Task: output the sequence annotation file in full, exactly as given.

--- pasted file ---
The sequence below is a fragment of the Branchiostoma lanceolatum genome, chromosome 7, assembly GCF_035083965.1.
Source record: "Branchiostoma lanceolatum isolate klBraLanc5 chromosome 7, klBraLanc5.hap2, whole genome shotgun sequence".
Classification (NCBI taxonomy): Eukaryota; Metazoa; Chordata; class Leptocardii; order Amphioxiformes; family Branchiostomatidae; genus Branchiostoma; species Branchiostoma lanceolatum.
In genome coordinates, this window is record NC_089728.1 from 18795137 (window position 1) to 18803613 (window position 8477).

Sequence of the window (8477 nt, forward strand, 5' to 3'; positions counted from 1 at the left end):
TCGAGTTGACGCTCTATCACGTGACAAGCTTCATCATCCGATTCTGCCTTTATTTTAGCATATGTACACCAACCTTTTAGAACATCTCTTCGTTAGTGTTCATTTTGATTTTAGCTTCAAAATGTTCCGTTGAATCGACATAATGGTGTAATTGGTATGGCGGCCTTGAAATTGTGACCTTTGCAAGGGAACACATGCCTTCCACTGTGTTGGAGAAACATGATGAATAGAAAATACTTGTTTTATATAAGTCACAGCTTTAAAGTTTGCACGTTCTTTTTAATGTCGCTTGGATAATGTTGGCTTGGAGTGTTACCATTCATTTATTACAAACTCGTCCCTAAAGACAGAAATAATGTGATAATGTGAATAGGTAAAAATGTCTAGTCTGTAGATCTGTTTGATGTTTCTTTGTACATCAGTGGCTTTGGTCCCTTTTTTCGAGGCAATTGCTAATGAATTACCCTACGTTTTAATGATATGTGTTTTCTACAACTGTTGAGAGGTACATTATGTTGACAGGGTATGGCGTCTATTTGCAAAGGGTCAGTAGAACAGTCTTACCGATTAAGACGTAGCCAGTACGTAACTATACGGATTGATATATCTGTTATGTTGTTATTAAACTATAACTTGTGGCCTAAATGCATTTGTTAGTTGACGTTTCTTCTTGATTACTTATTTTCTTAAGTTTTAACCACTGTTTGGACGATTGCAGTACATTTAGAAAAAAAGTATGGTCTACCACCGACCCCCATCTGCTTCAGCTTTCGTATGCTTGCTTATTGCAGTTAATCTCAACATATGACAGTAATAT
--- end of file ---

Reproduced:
The sequence below is a fragment of the Branchiostoma lanceolatum genome, chromosome 7, assembly GCF_035083965.1.
Source record: "Branchiostoma lanceolatum isolate klBraLanc5 chromosome 7, klBraLanc5.hap2, whole genome shotgun sequence".
Classification (NCBI taxonomy): Eukaryota; Metazoa; Chordata; class Leptocardii; order Amphioxiformes; family Branchiostomatidae; genus Branchiostoma; species Branchiostoma lanceolatum.
In genome coordinates, this window is record NC_089728.1 from 18795137 (window position 1) to 18803613 (window position 8477).

Sequence of the window (8477 nt, forward strand, 5' to 3'; positions counted from 1 at the left end):
TCGAGTTGACGCTCTATCACGTGACAAGCTTCATCATCCGATTCTGCCTTTATTTTAGCATATGTACACCAACCTTTTAGAACATCTCTTCGTTAGTGTTCATTTTGATTTTAGCTTCAAAATGTTCCGTTGAATCGACATAATGGTGTAATTGGTATGGCGGCCTTGAAATTGTGACCTTTGCAAGGGAACACATGCCTTCCACTGTGTTGGAGAAACATGATGAATAGAAAATACTTGTTTTATATAAGTCACAGCTTTAAAGTTTGCACGTTCTTTTTAATGTCGCTTGGATAATGTTGGCTTGGAGTGTTACCATTCATTTATTACAAACTCGTCCCTAAAGACAGAAATAATGTGATAATGTGAATAGGTAAAAATGTCTAGTCTGTAGATCTGTTTGATGTTTCTTTGTACATCAGTGGCTTTGGTCCCTTTTTTCGAGGCAATTGCTAATGAATTACCCTACGTTTTAATGATATGTGTTTTCTACAACTGTTGAGAGGTACATTATGTTGACAGGGTATGGCGTCTATTTGCAAAGGGTCAGTAGAACAGTCTTACCGATTAAGACGTAGCCAGTACGTAACTATACGGATTGATATATCTGTTATGTTGTTATTAAACTATAACTTGTGGCCTAAATGCATTTGTTAGTTGACGTTTCTTCTTGATTACTTATTTTCTTAAGTTTTAACCACTGTTTGGACGATTGCAGTACATTTAGAAAAAAAGTATGGTCTACCACCGACCCCCATCTGCTTCAGCTTTCGTATGCTTGCTTATTGCAGTTAATCTCAACATATGACAGTAATAT